(picture, courtesy of Luise Betterton) Some runs are just flat out gorgeous with spectacular scenery, exotic locations or weather. Running outdoors becomes a little easier. Time passes a little faster than on most daily runs, not to mention treadmill workouts. I've been searching for some way to retain those moments, so I've been interested in capturing video footage of my favorite runs. The main problem is that it's rather difficult to run and carry a video camera at the same time. Running requires coordination, and the counterbalanced swinging of arms. With a video camera, attention is diverted from the mechanics of running, and additional unsecured weight is likely throw a runner off his/her stride. And even if I could pull off pointing a video camera while running, the footage is likely to be unusably jerky. Solutions include driving the course or mounting the camera on a bicycle, since vehicles have air-filled tires and in some cases, suspension, that would mitigate against bumps. But it's not always possible to drive the same course, and especially when one is traveling, limited time and opportunity may preclude revisiting the same location. (I've attempted to film a course while holding the camera in one hand while riding a bicycle. But I wasn't so happy with the results, see my youtube video Along the Corniche in Doha, Qatar here.) With another trip to exotic Doha on the horizon, I decided to pick up a GoPro HD Hero video camera (pictured above). It is designed for the action video market and thus is available with a large variety of mounting options. The chest harness is what got me thinking it might just work for running. It's waterproof (well, at least sweat resistant) and very small and lightweight. Also it comes equipped with a wide angle lens, another essential feature. It doesn't have image stabilization, but iMovie 9 can import and apply post-hoc stabilization at the cost of a slightly narrower angle of view. I decided to test it back home in Arizona first. Here is a one minute (accelerated) video of my first test run around the Mall at the University of Arizona's main campus. (The loop is 1.3 miles long, so it actually took me 9'55" to run.)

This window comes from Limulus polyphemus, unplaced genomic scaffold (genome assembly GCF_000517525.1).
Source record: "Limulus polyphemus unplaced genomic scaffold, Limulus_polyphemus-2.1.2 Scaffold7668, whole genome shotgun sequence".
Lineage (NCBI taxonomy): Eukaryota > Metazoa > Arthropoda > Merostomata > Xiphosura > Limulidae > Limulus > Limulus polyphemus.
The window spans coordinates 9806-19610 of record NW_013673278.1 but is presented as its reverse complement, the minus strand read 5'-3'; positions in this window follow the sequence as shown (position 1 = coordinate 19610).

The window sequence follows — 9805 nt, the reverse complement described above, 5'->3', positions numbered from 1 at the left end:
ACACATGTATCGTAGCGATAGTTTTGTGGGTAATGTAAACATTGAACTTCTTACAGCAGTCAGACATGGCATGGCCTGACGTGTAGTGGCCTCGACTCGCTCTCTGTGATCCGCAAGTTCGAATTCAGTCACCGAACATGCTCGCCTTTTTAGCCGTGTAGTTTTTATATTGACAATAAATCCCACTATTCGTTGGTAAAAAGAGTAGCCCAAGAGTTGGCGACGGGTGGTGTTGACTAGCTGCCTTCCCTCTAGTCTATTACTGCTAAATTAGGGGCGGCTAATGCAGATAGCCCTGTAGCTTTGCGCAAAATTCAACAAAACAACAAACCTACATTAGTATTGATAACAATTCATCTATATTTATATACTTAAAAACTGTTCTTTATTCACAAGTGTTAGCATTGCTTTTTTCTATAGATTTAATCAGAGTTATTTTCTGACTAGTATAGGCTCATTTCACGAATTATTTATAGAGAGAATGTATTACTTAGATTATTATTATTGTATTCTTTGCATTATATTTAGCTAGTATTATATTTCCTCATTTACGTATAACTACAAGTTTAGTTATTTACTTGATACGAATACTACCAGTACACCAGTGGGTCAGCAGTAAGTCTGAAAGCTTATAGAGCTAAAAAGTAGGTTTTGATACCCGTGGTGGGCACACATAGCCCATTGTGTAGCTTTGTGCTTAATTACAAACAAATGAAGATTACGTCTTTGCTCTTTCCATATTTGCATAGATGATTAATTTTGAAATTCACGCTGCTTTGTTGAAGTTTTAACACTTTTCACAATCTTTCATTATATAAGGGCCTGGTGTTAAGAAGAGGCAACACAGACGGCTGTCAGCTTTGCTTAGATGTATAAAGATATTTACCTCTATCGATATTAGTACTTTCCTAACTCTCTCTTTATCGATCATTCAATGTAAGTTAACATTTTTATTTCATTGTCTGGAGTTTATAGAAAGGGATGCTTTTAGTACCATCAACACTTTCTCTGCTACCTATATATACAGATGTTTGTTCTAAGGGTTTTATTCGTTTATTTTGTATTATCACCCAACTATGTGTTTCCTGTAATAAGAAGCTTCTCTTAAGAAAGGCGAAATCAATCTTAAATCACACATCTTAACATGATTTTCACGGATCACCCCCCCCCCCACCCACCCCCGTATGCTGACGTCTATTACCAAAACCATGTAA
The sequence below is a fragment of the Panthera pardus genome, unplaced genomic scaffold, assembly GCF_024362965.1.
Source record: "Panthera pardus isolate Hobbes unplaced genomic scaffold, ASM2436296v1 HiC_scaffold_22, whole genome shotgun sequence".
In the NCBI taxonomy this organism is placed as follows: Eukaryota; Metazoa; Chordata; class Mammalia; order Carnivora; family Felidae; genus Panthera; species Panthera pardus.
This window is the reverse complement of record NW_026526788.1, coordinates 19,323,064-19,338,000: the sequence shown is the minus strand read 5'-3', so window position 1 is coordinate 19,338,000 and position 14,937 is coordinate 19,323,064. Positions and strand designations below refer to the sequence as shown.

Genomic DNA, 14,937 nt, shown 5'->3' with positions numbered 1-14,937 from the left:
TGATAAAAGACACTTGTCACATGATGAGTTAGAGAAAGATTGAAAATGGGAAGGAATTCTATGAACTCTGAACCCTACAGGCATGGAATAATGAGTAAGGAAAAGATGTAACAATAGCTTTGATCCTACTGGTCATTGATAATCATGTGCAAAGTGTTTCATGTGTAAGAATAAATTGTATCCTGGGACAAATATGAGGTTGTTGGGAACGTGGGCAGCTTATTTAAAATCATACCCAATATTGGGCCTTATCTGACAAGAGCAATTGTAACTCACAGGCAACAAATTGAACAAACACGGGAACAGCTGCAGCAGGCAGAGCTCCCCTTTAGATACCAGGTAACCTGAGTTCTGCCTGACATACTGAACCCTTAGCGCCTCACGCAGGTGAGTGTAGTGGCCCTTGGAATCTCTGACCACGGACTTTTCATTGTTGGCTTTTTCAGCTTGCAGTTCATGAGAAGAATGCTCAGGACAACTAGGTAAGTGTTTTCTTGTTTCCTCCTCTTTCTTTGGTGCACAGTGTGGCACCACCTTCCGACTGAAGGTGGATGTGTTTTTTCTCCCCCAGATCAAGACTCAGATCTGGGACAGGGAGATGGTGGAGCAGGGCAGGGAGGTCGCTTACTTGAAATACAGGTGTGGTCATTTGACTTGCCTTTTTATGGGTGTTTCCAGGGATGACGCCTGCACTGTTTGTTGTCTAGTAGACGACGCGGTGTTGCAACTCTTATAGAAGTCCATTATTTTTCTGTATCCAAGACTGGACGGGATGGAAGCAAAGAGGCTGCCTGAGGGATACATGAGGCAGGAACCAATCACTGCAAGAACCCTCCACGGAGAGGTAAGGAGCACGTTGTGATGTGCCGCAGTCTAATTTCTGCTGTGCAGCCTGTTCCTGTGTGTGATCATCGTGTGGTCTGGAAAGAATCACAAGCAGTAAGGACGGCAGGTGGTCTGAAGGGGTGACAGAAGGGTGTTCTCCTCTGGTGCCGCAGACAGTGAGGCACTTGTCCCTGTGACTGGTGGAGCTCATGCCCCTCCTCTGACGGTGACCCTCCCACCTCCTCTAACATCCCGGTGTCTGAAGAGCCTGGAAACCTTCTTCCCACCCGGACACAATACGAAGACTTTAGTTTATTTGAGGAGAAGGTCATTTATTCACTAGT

(Direct link here.)
As you can see, despite the HD (High Definition) label, the quality is definitely not as good as my HD cameras. And the glare from the sun on the return part of the loop is a big problem with the wide angle lens. Another unanticipated problem is that chest-mounting means that the arms intrude into the video frame. I will test head mounting next.